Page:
MINNEAPOLIS - Eighteen current and former Minnesota residents filed a federal lawsuit Thursday, alleging that dozens of public workers across the state violated their privacy by looking up their personal data.
The group filed the lawsuit in U.S. District Court in Minnesota on Thursday against more than 50 counties, municipalities and multiple state officials.
A statement announcing the lawsuit says "government officials targeted citizens based on their political involvement." The citizens behind the lawsuit say their data was accessed more than 600 times.
Attorney Erick Kaardal sent out a news release naming a current state lawmaker, a Wabasha County Commissioner and someone who wrote a letter to the editor as among those who claim their privacy was violated. Attorneys allege that the data probes were politically motivated, with those accessing the records searching for information that included driving violations, expired license tabs or warrants for arrest.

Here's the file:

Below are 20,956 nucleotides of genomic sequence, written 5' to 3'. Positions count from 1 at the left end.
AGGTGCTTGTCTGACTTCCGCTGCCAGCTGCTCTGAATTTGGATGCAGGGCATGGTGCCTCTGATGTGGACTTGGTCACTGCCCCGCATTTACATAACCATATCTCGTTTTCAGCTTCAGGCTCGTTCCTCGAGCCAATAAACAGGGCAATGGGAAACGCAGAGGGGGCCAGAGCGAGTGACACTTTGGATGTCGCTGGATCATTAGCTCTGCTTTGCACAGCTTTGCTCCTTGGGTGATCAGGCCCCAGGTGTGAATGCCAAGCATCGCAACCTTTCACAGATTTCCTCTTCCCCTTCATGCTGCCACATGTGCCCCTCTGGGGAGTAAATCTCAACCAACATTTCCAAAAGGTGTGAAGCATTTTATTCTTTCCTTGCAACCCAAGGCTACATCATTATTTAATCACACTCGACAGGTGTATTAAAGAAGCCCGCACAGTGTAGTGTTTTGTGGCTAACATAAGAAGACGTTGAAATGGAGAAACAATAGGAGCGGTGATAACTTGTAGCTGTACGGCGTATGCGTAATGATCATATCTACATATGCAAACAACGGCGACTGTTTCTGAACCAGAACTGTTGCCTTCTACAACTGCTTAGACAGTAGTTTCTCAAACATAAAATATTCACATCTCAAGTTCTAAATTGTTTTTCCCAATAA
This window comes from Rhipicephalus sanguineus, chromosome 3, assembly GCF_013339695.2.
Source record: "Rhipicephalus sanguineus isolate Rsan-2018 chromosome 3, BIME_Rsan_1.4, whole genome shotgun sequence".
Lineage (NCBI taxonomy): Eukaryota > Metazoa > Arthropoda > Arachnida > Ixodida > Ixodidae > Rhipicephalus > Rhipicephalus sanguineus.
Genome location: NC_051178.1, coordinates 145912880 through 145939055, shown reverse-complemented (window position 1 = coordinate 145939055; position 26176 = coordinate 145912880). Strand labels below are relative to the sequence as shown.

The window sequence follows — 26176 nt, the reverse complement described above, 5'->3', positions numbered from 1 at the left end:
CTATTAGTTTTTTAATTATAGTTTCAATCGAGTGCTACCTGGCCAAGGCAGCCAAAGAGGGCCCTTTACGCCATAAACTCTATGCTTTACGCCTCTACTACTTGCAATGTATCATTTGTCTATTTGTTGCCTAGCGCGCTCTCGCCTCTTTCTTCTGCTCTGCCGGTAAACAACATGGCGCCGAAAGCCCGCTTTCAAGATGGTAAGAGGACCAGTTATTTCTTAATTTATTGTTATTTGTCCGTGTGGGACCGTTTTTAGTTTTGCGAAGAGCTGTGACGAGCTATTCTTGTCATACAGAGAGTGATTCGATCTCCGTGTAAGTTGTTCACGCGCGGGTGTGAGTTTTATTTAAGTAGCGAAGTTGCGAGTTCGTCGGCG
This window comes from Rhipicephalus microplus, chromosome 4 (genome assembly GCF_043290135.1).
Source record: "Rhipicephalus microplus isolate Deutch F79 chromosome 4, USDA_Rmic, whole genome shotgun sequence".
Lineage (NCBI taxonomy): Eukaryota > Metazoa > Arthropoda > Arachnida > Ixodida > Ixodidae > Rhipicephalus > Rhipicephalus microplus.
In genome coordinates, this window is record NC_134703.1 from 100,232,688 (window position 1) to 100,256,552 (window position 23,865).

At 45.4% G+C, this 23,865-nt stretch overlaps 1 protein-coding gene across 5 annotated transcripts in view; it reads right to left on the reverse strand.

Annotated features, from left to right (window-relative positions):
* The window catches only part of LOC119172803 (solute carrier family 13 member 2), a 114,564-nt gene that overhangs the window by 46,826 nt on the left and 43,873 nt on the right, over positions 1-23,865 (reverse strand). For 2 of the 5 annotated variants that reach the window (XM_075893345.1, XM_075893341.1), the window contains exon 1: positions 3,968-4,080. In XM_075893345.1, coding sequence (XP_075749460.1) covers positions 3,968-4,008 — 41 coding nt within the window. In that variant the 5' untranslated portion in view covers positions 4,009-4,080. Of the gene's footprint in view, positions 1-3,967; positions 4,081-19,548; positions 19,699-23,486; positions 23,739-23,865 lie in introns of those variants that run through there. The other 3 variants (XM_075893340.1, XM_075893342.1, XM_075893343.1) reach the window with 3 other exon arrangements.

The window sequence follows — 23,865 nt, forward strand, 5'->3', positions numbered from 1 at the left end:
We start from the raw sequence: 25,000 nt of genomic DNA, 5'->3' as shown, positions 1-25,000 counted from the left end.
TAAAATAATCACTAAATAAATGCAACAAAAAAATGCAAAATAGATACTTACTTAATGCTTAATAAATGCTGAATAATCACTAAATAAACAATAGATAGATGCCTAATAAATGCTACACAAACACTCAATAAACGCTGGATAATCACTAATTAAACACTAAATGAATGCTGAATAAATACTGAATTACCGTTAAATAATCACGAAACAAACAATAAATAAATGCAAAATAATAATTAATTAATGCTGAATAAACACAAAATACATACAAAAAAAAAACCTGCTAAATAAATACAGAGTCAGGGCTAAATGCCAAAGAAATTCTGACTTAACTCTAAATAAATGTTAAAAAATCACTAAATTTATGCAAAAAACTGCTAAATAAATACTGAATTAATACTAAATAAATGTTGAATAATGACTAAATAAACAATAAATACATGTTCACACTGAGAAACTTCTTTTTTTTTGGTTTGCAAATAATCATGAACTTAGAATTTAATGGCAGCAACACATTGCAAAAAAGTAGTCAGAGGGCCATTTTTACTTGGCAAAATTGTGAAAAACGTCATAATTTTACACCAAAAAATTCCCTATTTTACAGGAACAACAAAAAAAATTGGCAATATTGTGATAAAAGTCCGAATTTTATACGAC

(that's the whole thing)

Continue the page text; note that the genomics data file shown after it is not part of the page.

"Government's abuse of the private personal data of citizens engaged in participation in their own government is stunning," said State Representative Steve Drazkowski in a written statement. "It is the role of government to carry out the law, not to violate the law. They even went after the private data of my wife and my daughter - why? These flagrant violations of law by the people we entrust with it, are an abusive exercise of power."
"These people violated my trust in government, my feeling of safety, and my family's security," added Wabasha County Commissioner Deb Roschen. "Why are they pouring over data about my daughter and my husband? Who is holding these people accountable?"
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